Chicago Biomedical Consortium names UIC grad among incoming fellows
The Chicago Biomedical Consortium has announced its 2023 class of the CBC Entrepreneurial Fellows, which includes a graduate from the University of Illinois Chicago’s College of Pharmacy.
The Entrepreneurial Fellows program provides mentorship to bio-entrepreneurial minded junior researchers who will gain real-world experience by helping Chicago’s university researchers, including those at UIC, develop academic science into biomedical applications.
The fellows were recruited through a nationwide search of graduating PhD scientists. Incoming fellow Ahmed Disouky received his PhD from UIC, where he studied the extent of hippocampal neurogenesis in Alzheimer’s disease patients and its impact on their learning and memory. He will join three other fellows as part of this second cohort in the program.
The CBC’s mission is to stimulate collaboration among scientists at UIC, Northwestern University, University of Chicago and other area institutions to accelerate discovery and expand the life sciences ecosystem here.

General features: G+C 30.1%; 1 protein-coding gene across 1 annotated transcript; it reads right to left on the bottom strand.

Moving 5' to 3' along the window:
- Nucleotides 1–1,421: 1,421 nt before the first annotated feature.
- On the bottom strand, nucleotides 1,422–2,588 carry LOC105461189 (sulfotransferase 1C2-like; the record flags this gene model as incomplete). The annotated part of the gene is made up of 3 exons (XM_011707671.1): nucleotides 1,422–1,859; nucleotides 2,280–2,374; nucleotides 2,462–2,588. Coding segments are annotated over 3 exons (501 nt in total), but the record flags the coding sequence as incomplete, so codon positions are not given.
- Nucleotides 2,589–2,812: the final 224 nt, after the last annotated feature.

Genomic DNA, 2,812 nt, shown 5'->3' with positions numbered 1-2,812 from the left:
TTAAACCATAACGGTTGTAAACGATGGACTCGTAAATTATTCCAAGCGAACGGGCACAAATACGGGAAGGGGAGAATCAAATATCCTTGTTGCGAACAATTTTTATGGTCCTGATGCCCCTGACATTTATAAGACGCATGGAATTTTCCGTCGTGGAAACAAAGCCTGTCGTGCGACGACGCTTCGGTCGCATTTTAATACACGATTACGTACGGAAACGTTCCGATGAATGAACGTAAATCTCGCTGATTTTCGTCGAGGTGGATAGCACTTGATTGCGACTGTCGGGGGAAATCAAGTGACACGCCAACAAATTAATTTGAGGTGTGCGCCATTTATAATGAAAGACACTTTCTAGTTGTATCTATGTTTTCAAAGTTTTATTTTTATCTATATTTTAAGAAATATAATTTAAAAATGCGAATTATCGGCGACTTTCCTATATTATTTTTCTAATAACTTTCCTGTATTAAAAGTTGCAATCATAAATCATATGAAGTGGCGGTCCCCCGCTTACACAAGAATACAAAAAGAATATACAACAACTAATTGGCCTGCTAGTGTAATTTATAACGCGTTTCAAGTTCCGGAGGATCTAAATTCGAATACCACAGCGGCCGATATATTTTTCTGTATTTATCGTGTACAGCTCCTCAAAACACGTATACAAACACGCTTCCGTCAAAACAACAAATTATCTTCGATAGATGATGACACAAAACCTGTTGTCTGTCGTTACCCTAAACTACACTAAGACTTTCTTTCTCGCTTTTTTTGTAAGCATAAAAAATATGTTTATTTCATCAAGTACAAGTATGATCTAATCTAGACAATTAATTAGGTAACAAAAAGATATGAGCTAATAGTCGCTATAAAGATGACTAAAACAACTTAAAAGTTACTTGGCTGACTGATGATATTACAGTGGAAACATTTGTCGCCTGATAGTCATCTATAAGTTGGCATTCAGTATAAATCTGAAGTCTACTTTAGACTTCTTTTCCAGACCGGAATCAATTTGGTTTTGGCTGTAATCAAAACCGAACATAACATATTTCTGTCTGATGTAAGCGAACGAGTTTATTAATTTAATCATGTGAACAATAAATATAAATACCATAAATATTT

The Entrepreneurial Fellows receive a full-time, paid, two-year position that offers them professional and career development, as well as a curriculum in early stage drug development and the business of biotech. They will work with a network of industry mentors including venture capitalists, biotech executives, Chicago-area entrepreneurs, member institution tech transfer offices and senior advisers.
This network, combined with guidance from CBC staff, helps the fellows evaluate technologies sourced from commercially promising research projects from the three CBC member universities. The best of these projects will receive up to $250,000 in funding through the CBC Accelerator Award to advance the science.
“UIC is committed to helping our scientists translate their ideas into medicines through our Proof of Concept Awards. The CBC has been a wonderful collaborator by partnering their Environmental Fellows with our faculty to provide guidance, strategic feedback and follow-on funding after the POC awards,” said Joanna Groden, vice chancellor for research at UIC.
The other three fellows are Owen Shelton, a neuroscientist who has studied how the nervous system generates movement; Sonal Rangnekar, a nanomaterials researcher; and Rachel Wallace, an immunoengineer whose expertise lies at the intersection of immunology, materials science and nanotechnology.